• More than 25% of households with income below $10,000 carry credit card debt
  • More than 40% of households with $10,000-$25,000 in income do
  • More than 50 million households carry credit card debt — average balance: $7,000
  • Credit card debt of the average person going bankrupt: $17,544
  • Americans going bankrupt last year: 1.4 million
  • Versus 20 years ago: 8 times as many


Ram Samudrala
Palo Alto, CA
Age: 26
Occupation: scientist

“In Buddhist philosophy, one of the four noble truths takes the form that desire is the cause of all suffering. I would modify it thus: desire for material goods beyond your means is a cause of suffering.” Ram racked up $18,000 in debt but is now methodically paying it off. He got his first cards in college, he says, “because they served as status symbols. I had a roommate who struggled to get a card, but on my 18th birthday, I applied for an Amex and AT&T Universal Card and got them both, much to the consternation of my roommate. In fact, AT&T Universal sent me five cards.” In other words: Be careful what you wish for.


David Manuel
New Orleans, LA
Age: 27
Occupation: Urban Planner
Credit Cards: 1

“I got my first credit card when I was 19; it was a Visa with a $500 limit. For the first year or so, I paid it off every month. Then I started paying most of it … half of it … I began getting offers for other cards with higher limits and lower rates, so I kept taking them. I also hit on the trick of accepting a card with a low introductory interest rate, say 5.9% for the first six months, and transferring all my balances to that one card. Then, before the intro rate ended, I got another intro rate from a different card and moved the balances again. The only problem was that my total debt was increasing. By the end of graduate school, I had twelve Visas and MasterCards, with a total credit line of well over $100,000. I owed $12,000 before I’d ever gotten a real job. We’re all too dependent on credit that’s just too easy to get. I’ve become terrified of incurring any debt at all. I pay for everything with cash or debit card, and have become obsessive about tracking every penny. I feel almost nauseated when I spend money on a large purchase and worry about it for weeks afterward. I feel like I’m going to end up one of those people with $2 million dollars in a savings account but who eats cat food and government cheese and won’t turn on any lights. I think I’ve developed an unhealthy attitude to finances in general.”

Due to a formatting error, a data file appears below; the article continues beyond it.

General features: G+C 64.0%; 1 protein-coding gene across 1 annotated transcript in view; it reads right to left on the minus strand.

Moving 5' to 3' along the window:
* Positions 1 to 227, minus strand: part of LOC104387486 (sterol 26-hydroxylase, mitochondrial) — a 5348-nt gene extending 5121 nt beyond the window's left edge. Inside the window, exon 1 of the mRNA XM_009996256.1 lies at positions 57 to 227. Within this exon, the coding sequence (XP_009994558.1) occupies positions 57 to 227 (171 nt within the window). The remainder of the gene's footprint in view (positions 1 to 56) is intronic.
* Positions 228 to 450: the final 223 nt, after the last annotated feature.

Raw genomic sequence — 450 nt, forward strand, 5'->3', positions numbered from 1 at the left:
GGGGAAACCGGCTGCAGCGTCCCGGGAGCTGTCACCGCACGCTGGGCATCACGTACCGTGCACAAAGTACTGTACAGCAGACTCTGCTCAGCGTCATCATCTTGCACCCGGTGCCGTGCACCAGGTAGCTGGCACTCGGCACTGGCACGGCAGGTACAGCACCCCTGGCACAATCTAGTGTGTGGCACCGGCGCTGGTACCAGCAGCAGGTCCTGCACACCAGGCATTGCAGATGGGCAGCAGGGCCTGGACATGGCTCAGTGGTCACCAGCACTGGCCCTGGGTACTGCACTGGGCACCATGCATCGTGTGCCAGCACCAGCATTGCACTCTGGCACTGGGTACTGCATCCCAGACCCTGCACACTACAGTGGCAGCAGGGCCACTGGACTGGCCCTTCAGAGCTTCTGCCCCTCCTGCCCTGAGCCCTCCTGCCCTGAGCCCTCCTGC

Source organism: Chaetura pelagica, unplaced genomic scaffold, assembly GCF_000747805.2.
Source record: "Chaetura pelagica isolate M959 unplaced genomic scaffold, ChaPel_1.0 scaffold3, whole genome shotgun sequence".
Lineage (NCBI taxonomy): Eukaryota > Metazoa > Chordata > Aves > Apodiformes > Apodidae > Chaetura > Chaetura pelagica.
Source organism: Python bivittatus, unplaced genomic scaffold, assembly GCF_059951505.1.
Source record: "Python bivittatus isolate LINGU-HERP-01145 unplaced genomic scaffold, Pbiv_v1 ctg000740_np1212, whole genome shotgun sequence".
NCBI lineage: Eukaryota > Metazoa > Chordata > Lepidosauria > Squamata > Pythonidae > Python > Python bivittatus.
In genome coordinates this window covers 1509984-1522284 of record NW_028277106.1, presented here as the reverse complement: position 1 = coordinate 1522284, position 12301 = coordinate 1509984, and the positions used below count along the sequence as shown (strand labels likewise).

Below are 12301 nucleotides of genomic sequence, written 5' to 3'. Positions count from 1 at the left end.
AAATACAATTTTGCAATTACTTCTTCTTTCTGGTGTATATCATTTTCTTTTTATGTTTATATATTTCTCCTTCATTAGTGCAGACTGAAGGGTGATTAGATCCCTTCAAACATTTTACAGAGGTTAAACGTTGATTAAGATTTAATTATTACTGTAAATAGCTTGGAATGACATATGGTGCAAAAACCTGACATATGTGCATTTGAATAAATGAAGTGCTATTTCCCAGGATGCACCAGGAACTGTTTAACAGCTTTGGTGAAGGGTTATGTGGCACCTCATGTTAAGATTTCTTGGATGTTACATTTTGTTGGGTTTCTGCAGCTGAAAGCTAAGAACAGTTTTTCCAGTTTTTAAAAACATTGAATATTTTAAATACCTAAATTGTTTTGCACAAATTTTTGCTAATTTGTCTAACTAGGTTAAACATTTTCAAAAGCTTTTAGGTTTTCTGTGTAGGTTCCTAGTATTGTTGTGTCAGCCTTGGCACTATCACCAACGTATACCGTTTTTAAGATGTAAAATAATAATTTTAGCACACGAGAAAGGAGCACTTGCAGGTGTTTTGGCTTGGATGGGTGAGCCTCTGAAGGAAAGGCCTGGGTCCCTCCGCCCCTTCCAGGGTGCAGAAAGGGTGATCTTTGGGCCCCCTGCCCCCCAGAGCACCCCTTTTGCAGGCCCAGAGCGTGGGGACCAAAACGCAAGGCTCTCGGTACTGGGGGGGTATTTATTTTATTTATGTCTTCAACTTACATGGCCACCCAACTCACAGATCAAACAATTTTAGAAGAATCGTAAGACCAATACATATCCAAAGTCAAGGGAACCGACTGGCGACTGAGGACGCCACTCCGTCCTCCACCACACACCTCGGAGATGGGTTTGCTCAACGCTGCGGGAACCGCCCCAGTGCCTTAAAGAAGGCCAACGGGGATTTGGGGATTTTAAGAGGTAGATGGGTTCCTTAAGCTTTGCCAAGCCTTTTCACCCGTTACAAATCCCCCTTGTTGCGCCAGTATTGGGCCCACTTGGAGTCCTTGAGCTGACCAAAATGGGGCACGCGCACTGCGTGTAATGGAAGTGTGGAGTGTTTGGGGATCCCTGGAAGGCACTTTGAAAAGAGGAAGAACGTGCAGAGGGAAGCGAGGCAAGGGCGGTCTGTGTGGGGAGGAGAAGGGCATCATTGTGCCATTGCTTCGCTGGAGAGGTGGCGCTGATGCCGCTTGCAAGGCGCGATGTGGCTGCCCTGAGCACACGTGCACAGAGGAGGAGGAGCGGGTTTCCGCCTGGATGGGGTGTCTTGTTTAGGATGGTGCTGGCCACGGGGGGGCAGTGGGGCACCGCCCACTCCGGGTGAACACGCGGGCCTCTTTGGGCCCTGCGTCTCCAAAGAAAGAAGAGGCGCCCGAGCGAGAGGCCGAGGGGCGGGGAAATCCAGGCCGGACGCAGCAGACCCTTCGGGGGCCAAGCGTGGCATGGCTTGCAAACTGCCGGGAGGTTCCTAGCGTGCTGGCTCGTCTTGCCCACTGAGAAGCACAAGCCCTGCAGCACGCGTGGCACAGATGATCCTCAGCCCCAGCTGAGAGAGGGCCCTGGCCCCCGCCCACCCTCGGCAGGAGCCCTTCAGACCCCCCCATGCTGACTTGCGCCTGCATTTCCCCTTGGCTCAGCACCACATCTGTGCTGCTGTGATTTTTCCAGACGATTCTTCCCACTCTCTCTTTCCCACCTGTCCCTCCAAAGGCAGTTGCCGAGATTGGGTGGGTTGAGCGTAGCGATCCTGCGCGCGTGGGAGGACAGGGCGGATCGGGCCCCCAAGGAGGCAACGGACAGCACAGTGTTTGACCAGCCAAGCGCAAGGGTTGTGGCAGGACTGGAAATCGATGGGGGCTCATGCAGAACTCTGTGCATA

I think so, too. For many people, a debit card is actually a better solution. It looks just like a credit card, but it works only when there’s cash in your checking account to cover it.



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